Each team consists of two chefs, one lead chef, and a commis/assistant chef who must be under 22 years of age at the time of the competition. The team has 5 hours and 35 minutes to prepare two elaborate presentations, a meat dish and a fish dish. Taking place in an open "culinary theatre", fully equipped kitchens are lined up side by side, facing an area for the jury, members of the press and audiences, with spectator numbers limited to ca. 1,000 people. From the 2009 contest, a designated coach located on the outside of the kitchen area is permitted to communicate with the team. Also as of 2009, inspectors control equipment and products the backstage zone, as no vegetables may be pre-cut, although teams may pre-peel garlic, portion oil, salt, flour and other ingredients, and bring stocks made in advance.
The jury consists of 24 renowned chef judges who make their evaluations based on the level of perfection in the presentation, in terms of technical skill, cooking sophistication, creativity and visual beauty. The jury is divided into two groups of 12, each half to judge either the fish dish or the meat dish. The food's quality determines two-thirds of the score, 40 points; presentation determines 20 points. In the event of a tie, another 20 points will be awarded based on factors such as organization, teamwork, cleanliness and lack of waste. Judges have included Heston Blumenthal, Ferran Adrià, Wolfgang Puck, Eyvind Hellstrøm, Thomas Keller and past winners such as Fabrice Desvignes, Mathias Dahlgren and Léa Linster.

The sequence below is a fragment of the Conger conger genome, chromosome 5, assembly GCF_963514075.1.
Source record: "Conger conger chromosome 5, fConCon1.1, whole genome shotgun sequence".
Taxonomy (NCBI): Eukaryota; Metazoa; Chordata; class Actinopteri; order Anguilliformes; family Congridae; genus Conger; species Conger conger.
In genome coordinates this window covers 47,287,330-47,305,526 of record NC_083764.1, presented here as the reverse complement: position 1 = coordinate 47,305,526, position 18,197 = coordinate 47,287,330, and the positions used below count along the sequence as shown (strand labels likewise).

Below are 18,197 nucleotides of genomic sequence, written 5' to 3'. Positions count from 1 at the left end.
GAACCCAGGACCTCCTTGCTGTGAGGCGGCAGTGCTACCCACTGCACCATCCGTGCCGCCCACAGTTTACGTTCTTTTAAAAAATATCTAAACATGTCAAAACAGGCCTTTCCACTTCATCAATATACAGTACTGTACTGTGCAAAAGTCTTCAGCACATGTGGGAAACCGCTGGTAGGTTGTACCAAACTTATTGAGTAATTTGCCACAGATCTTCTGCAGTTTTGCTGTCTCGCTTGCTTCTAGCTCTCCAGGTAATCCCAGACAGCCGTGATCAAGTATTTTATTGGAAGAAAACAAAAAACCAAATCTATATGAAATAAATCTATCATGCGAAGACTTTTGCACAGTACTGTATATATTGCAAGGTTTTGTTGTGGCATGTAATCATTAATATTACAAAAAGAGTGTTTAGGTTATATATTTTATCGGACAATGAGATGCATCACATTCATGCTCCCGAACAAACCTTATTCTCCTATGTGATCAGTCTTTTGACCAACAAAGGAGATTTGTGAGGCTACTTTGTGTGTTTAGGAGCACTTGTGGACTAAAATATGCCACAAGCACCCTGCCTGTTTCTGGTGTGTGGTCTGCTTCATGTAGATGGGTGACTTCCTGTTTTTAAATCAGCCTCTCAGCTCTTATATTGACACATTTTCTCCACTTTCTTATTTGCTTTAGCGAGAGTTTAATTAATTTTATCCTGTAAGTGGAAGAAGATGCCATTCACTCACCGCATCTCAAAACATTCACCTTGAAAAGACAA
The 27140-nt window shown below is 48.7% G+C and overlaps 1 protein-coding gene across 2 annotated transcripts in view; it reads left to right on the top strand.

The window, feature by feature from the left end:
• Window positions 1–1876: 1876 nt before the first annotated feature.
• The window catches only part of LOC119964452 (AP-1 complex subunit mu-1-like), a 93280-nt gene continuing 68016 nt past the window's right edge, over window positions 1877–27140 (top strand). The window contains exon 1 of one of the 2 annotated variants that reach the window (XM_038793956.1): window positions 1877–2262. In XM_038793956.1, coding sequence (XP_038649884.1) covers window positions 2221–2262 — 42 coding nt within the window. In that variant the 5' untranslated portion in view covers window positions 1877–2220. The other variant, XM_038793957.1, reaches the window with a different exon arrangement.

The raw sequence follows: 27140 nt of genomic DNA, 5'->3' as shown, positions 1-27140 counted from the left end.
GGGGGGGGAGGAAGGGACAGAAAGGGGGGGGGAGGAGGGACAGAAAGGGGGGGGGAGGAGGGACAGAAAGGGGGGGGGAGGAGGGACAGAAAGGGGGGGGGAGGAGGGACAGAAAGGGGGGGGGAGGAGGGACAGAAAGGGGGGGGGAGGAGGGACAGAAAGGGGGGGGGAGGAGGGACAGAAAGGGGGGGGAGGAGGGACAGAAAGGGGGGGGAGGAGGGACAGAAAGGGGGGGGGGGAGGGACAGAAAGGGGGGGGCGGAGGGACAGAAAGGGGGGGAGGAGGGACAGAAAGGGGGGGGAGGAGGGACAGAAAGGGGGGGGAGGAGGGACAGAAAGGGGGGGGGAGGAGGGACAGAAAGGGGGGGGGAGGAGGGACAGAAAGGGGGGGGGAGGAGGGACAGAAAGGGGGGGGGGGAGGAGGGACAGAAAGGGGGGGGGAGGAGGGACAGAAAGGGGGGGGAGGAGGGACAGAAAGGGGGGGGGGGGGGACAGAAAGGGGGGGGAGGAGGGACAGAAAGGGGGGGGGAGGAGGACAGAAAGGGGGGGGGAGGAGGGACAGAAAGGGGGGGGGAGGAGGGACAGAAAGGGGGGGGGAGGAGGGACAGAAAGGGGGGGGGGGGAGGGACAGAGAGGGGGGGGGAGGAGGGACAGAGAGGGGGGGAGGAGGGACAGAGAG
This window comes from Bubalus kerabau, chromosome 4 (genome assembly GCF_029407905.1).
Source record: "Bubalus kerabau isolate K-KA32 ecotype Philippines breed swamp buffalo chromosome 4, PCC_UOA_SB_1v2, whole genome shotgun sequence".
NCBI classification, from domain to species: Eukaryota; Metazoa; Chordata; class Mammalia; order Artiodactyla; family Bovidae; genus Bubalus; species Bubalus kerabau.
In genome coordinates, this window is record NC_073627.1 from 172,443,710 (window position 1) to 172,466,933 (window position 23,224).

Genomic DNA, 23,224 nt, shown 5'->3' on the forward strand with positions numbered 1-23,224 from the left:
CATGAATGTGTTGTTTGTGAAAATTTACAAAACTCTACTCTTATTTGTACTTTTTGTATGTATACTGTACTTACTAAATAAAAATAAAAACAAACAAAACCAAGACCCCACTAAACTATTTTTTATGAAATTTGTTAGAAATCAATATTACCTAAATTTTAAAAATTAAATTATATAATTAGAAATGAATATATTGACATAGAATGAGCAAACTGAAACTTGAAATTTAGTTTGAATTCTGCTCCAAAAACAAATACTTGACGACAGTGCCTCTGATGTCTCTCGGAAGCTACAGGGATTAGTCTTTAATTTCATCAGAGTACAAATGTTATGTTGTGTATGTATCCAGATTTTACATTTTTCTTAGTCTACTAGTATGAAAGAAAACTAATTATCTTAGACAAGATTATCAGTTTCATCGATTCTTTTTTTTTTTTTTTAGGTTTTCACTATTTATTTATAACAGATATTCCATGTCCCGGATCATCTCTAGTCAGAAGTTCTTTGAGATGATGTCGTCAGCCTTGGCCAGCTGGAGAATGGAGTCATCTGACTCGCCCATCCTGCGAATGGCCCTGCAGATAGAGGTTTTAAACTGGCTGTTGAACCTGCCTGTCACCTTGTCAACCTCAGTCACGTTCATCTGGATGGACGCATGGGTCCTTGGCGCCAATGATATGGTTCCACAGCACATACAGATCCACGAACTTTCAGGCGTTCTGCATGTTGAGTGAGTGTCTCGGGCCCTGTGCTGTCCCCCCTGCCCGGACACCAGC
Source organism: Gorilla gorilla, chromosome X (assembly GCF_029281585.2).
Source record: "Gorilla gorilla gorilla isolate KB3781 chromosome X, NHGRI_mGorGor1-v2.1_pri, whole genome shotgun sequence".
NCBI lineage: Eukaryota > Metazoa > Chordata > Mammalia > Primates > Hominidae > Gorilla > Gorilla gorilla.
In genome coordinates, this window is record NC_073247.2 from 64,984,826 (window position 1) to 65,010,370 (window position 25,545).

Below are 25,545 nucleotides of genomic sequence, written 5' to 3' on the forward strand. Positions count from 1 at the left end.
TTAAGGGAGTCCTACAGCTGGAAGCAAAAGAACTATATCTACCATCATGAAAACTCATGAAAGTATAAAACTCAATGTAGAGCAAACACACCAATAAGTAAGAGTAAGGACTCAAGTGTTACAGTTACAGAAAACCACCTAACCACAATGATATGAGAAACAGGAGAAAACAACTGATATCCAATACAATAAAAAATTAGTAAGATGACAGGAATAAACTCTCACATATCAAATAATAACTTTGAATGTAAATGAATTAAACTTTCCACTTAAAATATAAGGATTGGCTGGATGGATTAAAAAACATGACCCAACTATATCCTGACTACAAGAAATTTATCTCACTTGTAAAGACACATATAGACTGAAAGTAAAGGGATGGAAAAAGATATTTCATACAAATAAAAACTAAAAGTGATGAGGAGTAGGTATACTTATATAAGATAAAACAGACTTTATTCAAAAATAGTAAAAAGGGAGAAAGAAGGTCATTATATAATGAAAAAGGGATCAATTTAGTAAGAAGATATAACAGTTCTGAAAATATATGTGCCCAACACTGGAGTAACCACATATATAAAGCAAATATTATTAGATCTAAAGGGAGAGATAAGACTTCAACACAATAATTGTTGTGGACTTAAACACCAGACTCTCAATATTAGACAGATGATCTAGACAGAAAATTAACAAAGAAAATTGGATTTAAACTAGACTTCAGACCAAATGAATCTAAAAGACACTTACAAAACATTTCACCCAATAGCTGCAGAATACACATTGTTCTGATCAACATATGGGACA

The chef with the highest overall score is awarded the Bocuse d'Or trophy, a golden effigy of Paul Bocuse in his chef's outfit, receiving the grand prize of €20,000. The Silver Bocuse medalist receives €15,000, and the Bronze Bocuse medalist receives €10,000. Additional prizes are awarded for the best fish and meat dishes, best national culinary identity, best apprentice and best posters.
2013 rule changes